A preferred surgical technique of catheter implantation used for "swan neck" catheters is generally followed, with modifications related to the new design.
The intraperitoneal segment 18, epiperitoneal cuff 24, flange 26, and bead 28 are implanted in a manner identical to that of swan neck Missouri 2 or swan neck Missouri 3 catheters (Twardowski Z.J., Khanna R., Nichols W.K., Nolph K.D.: Swan Neck peritoneal dialysis catheters--design, insertion, break-in, and chronic care. Video, Second Edition. Academic Support Center. The Curators of the University of Missouri, 1988). As one exception, the position of the inner cuff is intended to be preferentially above the umbilicus. In brief, a 3-4 cm transverse incision is made through the skin and the subcutaneous tissue over the rectus muscle above the umbilicus. Then an incision is made in the anterior rectus sheath, and the rectus muscle fibers are dissected bluntly in the direction of the fibers down to the posterior rectus sheath. A purse string suture is placed through the posterior rectus sheath, transversalis fascia, and the peritoneum. A 5 mm incision reaching the peritoneal cavity is made with a scalpel. The catheter is threaded on a stiffening stylet and introduced deep into the true pelvis. The bead 28 is introduced into the peritoneal cavity, and the flange 26 is placed flat on the posterior rectus sheath. The stylet is removed, and then a 50 ml syringe containing sterile saline is attached to the catheter. Saline solution is injected into the peritoneal cavity. If the solution flows freely, the purse string suture is tightened, securing bead 28 in the peritoneal cavity and the flange 26 on the posterior rectus sheath. The flange 26 is sewn into the posterior rectus sheath with four sutures at twelve, nine, six and three o'clock. A small stab wound is made in the anterior rectus sheath above the transverse incision. The catheter is grasped with the hemostat and pulled through the wound. The transverse incision in the anterior rectus sheath is sewn.
The remainder of the implantation procedure is mostly specific for the new catheter design according to the invention. A 3-4 cm incision is made over the sternum preferentially at the level of the second, third, or fourth rib. A superior subcutaneous pocket is made by blunt dissection to accommodate the bent section of the proximal tube of the catheter. Below the incision two small pockets are made by blunt dissection to accommodate middle cuff 36 and superficial cuff 38 or wing 40. A trocar of the diameter of the tube is attached to the distal leg 32 of catheter section 14, and a tunnel is created to merge with the incision over the rectus muscle. The proximal end of the distal section 12 and the distal end of the proximal section 14 are trimmed to a desired length, and the junction is made between them through connector 16.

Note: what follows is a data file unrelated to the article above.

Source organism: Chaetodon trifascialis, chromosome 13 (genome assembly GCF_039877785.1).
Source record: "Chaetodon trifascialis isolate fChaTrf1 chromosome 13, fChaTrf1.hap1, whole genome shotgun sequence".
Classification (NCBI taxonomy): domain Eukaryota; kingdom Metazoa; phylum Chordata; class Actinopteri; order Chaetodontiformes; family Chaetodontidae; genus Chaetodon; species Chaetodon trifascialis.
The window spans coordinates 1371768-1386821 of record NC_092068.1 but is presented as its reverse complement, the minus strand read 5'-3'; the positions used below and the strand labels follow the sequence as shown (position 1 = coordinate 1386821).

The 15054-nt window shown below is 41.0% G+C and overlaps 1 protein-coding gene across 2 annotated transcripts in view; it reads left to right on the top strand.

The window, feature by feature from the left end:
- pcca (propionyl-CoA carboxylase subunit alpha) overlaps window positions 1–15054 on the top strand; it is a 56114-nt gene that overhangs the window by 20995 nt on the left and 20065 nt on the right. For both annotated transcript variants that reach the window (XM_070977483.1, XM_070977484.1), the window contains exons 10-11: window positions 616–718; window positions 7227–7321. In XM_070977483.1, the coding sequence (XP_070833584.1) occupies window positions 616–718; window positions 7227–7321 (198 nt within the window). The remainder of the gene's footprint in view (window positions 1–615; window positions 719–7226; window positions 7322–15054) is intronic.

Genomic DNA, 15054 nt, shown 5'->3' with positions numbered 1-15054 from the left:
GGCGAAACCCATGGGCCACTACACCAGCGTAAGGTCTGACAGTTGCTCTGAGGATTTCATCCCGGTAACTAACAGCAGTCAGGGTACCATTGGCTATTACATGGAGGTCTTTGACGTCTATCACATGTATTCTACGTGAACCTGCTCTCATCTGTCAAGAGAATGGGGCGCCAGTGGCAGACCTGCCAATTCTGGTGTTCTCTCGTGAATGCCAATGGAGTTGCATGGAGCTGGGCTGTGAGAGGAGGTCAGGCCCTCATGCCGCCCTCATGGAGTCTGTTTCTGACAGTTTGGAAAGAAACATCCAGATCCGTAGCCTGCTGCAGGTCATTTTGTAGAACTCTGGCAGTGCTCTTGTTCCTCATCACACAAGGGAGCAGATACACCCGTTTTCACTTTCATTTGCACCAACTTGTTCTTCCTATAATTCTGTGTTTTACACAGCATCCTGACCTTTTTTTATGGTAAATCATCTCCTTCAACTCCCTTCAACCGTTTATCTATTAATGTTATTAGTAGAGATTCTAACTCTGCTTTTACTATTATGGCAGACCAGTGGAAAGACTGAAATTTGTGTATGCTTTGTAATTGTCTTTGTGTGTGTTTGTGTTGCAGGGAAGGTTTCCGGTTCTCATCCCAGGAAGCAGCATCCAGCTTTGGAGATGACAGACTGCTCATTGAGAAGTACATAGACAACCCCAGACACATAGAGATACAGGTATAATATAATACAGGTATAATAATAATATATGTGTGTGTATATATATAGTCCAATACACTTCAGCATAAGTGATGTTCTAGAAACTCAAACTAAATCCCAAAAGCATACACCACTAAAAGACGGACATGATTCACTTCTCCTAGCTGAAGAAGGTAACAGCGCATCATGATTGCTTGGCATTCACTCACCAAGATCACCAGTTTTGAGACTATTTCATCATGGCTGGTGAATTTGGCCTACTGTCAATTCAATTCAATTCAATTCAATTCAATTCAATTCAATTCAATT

A 5 mm stab wound is made at the exit site on the chest. A trocar is then attached to the proximal end 42 of proximal section 14, and directed through the exit site. The bent portion 30 of the catheter section 14 is positioned carefully in the subcutaneous pocket. Care is taken to avoid catheter twisting. Finally, both skin incisions are closed with absorbable subcuticular sutures.
Accordingly, the catheter of this invention may be used as a permanent, indwelling peritoneal dialysis catheter having greatly reduced problems with infection and the like. Also, the catheter of this invention is less subject to trauma caused by catheter pulling or tugging, as well as pressure on the catheter exit site by a tight garment and movement of body portions adjacent the exit site. As can be seen, the catheter access site resides in the chest even though it is a catheter for peritoneal dialysis.
The specific procedures used for effecting peritoneal dialysis through the indwelling catheter of this invention are similar to those that are regularly used in other conventional peritoneal dialysis procedures.
The above has been offered for illustrative purposes only, and is not intended to limit the scope of the invention of this application, which is as defined in the claims below.
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|WO2004026366A3 *||Sep 17, 2003||Apr 7, 2005||Arrow Int Inc||Apparatus and method for reverse tunneling a multi-lumen catheter in a patient|
|U.S. Classification||604/175, 604/533|
|International Classification||A61M1/28, A61M25/00|
|May 20, 1991||AS||Assignment|
Owner name: CURATORS OF THE UNIVERSITY OF MISSOURI, THE
Free format text: ASSIGNMENT OF ASSIGNORS INTEREST.;ASSIGNORS:TWARDOWSKI, ZBYLUT J.;KHANNA, RAMESH;NICHOLS, W. KIRT;AND OTHERS;REEL/FRAME:005702/0858
Effective date: 19910408
|Jun 11, 1996||FPAY||Fee payment|